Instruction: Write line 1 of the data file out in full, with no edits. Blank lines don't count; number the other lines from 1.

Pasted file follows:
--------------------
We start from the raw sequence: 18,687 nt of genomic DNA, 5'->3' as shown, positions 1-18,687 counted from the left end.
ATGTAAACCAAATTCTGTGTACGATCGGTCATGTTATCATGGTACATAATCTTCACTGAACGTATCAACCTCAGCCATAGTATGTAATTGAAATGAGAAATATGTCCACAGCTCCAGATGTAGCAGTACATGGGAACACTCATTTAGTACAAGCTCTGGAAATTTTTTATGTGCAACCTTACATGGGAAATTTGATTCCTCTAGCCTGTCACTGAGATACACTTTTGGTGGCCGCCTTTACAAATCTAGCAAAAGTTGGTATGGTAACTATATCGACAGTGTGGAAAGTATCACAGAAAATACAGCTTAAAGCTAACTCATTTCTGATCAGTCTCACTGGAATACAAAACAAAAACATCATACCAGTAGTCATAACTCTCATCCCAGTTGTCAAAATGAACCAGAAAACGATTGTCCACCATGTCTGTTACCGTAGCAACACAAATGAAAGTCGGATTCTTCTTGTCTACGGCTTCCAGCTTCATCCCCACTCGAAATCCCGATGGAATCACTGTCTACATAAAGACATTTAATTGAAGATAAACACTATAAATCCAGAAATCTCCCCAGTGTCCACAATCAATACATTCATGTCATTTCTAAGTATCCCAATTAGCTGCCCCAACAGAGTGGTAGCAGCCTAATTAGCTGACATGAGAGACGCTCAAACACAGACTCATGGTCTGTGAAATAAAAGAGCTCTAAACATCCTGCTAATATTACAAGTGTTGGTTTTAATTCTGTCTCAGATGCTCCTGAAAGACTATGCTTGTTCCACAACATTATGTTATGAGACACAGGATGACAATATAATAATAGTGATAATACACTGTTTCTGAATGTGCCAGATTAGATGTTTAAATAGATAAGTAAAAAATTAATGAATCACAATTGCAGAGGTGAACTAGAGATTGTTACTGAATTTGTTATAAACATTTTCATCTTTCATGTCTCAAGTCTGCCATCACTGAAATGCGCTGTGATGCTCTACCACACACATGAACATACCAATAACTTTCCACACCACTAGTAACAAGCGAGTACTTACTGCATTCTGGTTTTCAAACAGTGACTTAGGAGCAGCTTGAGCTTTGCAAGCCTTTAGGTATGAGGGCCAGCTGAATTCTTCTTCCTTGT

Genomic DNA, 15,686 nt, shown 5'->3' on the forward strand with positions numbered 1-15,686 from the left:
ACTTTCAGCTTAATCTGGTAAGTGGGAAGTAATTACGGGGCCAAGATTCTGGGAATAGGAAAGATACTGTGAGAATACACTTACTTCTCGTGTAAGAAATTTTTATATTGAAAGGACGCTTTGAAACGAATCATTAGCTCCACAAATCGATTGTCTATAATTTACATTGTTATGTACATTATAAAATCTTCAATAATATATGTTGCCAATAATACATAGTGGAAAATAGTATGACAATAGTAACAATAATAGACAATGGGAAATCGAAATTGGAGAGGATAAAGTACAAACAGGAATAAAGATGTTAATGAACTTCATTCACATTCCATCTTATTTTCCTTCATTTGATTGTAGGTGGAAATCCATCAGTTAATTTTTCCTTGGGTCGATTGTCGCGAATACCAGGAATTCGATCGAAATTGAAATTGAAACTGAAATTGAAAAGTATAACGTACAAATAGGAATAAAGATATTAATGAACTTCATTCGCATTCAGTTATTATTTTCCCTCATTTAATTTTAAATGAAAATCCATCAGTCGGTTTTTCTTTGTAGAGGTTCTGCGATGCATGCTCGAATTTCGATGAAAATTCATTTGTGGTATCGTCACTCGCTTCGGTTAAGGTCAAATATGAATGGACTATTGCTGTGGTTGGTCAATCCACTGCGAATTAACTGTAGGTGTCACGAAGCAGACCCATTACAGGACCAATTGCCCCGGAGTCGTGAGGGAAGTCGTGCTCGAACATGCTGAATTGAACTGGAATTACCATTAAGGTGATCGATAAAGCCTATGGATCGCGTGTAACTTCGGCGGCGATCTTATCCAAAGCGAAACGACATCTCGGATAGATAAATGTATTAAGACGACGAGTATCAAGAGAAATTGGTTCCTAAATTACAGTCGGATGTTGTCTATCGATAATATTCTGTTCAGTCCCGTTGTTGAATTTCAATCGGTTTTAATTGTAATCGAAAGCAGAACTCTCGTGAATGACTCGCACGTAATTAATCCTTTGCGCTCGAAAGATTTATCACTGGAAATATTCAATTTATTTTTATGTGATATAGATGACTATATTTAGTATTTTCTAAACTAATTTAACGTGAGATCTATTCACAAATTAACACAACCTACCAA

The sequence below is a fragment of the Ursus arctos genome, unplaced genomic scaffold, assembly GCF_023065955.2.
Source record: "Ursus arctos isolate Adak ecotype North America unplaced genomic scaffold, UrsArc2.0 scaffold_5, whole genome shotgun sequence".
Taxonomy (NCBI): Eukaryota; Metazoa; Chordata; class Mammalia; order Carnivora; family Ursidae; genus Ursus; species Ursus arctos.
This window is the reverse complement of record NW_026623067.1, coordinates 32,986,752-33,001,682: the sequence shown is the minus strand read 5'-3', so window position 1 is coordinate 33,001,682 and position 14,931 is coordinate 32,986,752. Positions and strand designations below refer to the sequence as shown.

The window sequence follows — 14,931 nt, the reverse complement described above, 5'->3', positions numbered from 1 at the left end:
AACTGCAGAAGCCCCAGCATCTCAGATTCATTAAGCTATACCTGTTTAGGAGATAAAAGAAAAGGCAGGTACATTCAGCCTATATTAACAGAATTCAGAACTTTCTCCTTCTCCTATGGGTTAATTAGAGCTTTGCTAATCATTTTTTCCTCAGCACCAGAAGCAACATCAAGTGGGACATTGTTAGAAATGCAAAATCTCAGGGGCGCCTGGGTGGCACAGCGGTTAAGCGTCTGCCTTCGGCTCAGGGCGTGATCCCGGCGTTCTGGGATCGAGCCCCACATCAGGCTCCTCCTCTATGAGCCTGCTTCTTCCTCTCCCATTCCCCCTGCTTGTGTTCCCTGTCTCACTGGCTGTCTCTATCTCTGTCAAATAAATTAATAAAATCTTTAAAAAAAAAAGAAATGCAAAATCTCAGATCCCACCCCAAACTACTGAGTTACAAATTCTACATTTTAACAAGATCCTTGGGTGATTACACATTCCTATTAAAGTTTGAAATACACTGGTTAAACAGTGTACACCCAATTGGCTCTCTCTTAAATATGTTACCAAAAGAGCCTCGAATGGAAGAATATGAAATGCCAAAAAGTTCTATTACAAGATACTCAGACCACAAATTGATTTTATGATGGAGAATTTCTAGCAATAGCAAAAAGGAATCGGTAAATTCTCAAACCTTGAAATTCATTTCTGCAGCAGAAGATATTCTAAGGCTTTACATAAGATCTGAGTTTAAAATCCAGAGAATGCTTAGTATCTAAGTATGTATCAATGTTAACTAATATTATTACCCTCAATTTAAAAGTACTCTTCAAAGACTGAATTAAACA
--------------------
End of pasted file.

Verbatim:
We start from the raw sequence: 18,687 nt of genomic DNA, 5'->3' as shown, positions 1-18,687 counted from the left end.